Access cavity preparation was carried out using a round diamond bur and for attaining a reference point on teeth, the incisal or occlusal edge was flattened using diamond bur. The number 15 K file was inserted in the canal and the real working length was measured by observing the end point of the file and reducing 1 mm from the length. Then, the teeth were fixed in resin block and each block was radiographed using a DC intraoral Xray unit (Minray, Soredex, Finland) under the standardized condition: 60 kvp, 8 MA, and 0.2 s with E-speed film (Eastman Kodak, Rochester, NY). Blocks of resin and film were stabilized on a positioning jig to provide central beam orientation, 10 mm tooth-receptor distance and 30 cm target-to-receptor distance. A 24 mm plexy-glass plate was placed between the tube extension and the teeth to simulate the soft tissue.

Then films were processed in three different methods as follows:

First method

Films were processed with automatic method (Hope-Dental Max, USA) using a Tetenal processing solution according to instructions provided by the manufacturing company.

Second method

Manual method using a Monobath processing solution (USA, Kodak) according to the manufacturing company's instructions.

Third method

Films were processed manually using a Teifsaz fresh processing solution (Teifsaz Company, Iran).

For the next step digital radiography was done for the teeth using a CCD sensor (DIXi3) (Planmeca, Finland) with 19 μm pixel size and 26 LP/mm resolution, and PSP receptor (Digora PCT, Soredex, Finland) with 85-167 μm pixel size and 6 LP/mm resolution.

It should be mentioned that all the adjustment conditions for teeth and radiography apparatus were the same as previous; only exposure time was reduced by about 0.1 second. In the CCD receptor, the image is displayed in the computer directly, but in PSP receptors images are scanned, processed, and saved in the computer and finally all digital images are coded randomly.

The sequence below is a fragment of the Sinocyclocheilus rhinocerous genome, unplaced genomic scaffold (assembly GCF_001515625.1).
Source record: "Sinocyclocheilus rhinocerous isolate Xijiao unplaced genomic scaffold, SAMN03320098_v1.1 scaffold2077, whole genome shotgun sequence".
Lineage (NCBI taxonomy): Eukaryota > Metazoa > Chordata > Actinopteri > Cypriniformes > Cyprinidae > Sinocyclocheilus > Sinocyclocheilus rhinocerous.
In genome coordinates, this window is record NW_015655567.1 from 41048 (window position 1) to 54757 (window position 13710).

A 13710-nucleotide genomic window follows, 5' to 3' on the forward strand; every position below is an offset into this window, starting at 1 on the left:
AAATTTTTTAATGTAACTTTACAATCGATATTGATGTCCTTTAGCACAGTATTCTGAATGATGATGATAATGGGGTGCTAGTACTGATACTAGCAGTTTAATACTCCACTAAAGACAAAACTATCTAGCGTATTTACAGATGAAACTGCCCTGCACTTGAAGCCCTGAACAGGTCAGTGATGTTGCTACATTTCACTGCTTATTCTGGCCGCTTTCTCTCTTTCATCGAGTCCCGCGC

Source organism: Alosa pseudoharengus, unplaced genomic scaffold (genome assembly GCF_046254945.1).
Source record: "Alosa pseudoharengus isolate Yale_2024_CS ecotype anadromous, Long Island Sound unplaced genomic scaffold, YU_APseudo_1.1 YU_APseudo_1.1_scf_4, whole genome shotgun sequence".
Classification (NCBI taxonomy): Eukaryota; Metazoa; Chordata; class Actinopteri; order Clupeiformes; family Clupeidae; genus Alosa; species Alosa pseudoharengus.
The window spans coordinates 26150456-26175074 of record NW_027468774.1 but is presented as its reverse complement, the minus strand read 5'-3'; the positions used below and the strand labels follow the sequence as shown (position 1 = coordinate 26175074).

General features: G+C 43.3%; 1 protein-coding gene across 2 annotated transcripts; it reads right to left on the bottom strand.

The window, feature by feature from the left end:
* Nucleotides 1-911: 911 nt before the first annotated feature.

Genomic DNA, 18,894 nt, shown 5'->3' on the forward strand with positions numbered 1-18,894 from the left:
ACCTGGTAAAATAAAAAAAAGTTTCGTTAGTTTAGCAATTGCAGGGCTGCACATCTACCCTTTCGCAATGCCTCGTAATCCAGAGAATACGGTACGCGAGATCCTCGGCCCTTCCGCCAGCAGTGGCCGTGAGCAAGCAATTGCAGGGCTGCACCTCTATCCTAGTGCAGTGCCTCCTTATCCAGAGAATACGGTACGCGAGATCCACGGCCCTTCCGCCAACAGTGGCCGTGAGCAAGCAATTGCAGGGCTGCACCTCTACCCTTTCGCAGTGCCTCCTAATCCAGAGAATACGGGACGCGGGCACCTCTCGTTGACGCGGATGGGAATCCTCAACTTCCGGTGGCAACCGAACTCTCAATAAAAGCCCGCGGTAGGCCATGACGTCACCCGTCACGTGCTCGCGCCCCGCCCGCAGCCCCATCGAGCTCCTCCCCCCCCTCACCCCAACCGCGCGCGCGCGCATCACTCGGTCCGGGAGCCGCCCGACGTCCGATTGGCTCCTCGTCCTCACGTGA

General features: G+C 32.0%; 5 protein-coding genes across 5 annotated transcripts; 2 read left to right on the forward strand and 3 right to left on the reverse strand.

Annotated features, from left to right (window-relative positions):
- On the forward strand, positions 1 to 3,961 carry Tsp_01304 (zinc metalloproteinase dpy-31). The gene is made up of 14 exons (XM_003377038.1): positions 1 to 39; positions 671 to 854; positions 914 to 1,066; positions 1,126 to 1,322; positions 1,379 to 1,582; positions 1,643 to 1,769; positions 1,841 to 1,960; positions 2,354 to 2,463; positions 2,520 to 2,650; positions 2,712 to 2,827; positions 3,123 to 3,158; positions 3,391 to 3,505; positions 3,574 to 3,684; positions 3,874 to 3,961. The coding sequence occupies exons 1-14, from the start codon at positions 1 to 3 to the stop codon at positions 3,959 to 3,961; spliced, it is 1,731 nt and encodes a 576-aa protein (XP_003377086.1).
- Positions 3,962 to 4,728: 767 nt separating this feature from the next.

Assessment of radiography

Each of the digital and conventional radiographic images was allocated a code. One oral and maxillofacial radiologist and one endodentist acted as observers. The observers were allowed to use the image enhancement facilities as they pleased. First, the images provided by conventional radiography were observed in a quite dark room on the view box. Then digital images were examined one by one in a predetermined random order on a DFX 17-inch monitor (Samsung and Syncmaster 1793) with high resolution and no time limitation in a quiet, semidark room. Measurement of the canal length was done by two observers (one radiologist and one endodontist) using Digital rulers software with 0.25 accuracy. In tooth and radiography film, the working length was measured via an endodontic ruler with 0.25 mm accuracy (to simulate clinic situations). It must be noted that in conventional radiographies observers could use lenses if it was necessary.

For anterior teeth measurement was done with two clicks: The first click on the coronal reference point and the second click on the end point of the file; and for posterior teeth with moderate and severe curvature three clicks were done: The first click on the coronal reference point, the second click on the vertex of curvature angle along the axis of root canal, and the third click on top of file. The second observation was done after 2 weeks. Then data were collected and analyzed using SPSS V.17 software and paired T-test and one-way ANOVA.


   Results Top